Now Waters, Swalwell, and others are rushing in where wiser Democrats fear to tread. These civil lawsuits actually raise claims like the infliction of emotional distress that were directly and unequivocally rejected by the Supreme Court. In 2011, the court ruled 8-1 in favor of Westboro Baptist Church, an infamous group of zealots who engaged in homophobic protests at the funerals of slain American troops. In rejecting a suit against the church on constitutional grounds, Chief Justice John Roberts wrote: “Speech is powerful. It can stir people to action, move them to tears of both joy and sorrow, and — as it did here — inflict great pain. On the facts before us, we cannot react to that pain by punishing the speaker.”

Yet, Waters is not more deterred by the actual case law in this area than the legal experts on CNN and MSNBC. Indeed, Waters has gone further and insisted that Trump should not only be charged with criminal incitement but actual “premeditated murder.” She stated, “For the President of the United States to sit and watch the invasion and the insurrection and not say a word because he knew he had absolutely initiated it – and as some of them said, ‘he invited us to come.”

That bring us back to Brooklyn Center this weekend. Violence and looting have been unfolding around the country, including the near the area where Waters was speaking. Yet, she called on people to stay in the streets and get more “confrontational.”  She added that there would be no acceptance of court decisions to the contrary in the Chauvin case: “We’re looking for a guilty verdict. If we don’t, we cannot go away.”  Protesters have not only been camped around the courthouse but the home of a witness in the Chauvin case was targeted. (It turned out to be his former home). Critics could charge that Waters’ statement and these protests are meant to intimidate witnesses or influence the trial — just as critics charged that Trump was attempting to intimidate or influence Congress.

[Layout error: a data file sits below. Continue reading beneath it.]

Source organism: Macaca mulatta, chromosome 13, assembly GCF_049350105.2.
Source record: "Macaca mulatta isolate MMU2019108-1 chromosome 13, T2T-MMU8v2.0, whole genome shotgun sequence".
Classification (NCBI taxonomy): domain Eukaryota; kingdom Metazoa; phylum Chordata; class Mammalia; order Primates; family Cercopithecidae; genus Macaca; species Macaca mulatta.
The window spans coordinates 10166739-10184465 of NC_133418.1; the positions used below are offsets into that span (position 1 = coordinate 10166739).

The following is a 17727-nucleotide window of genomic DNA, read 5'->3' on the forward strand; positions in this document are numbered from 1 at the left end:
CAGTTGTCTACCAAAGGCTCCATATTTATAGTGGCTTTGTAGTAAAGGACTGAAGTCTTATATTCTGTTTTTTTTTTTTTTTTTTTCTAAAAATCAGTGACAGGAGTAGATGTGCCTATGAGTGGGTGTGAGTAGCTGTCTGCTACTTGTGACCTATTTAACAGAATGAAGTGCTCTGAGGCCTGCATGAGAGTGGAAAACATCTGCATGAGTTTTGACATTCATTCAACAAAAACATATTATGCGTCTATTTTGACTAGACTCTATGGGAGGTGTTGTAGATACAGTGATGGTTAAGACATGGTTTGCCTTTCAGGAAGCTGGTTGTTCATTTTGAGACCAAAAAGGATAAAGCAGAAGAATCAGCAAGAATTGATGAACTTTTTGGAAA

After Waters remarks, protesters confronted reporters in a tense scene. Also protesters descended upon the home of the prosecutor responsible for the second degree manslaughter charge against the officer who killed Daunte Wright. Also the Minnesota National Guard was fired upon, injuring at least two Guardsman.  That is not to say that Water incited such actions but that the same claimed nexus could be raised in making such an allegation as was done in the Trump impeachment.

In my view, those words are political speech and should not be subject to criminal sanctions. However, I felt the same way about Trump’s speech (which I condemned as he was giving it on Jan. 6th as reckless). I also rejected prior claims against Waters like when she encouraged protesters to confront Trump officials in restaurants and “push back on them and you tell them they’re not welcome anymore, anywhere.” It is all protected speech.

Yet, that standard cannot be selectively applied to some but not all riots or protests. Waters was encouraging protesters to continue to fight for what they believe in. Her over-heated rhetoric could easily be seen by some as an invitation or endorsement for rioting.  However, criminalizing such speech would shred the guarantees of free speech in our country.

Carl Jung once said that “Everything that irritates us about others can lead us to an understanding of ourselves”. That certainly seems to be the case with Waters and Trump. It is also why Waters could prove the only witness that Trump needs to call to defeat her own lawsuit.

213 thoughts on “Trump’s Surprise Witness: Rep. Waters Becomes A Possible Witness Against Her Own Lawsuit”

  1. Turley apparently has amnesia about the politicians who would make strong witnesses in any lawsuit against Trump & others for inciting the January 6th mob riot.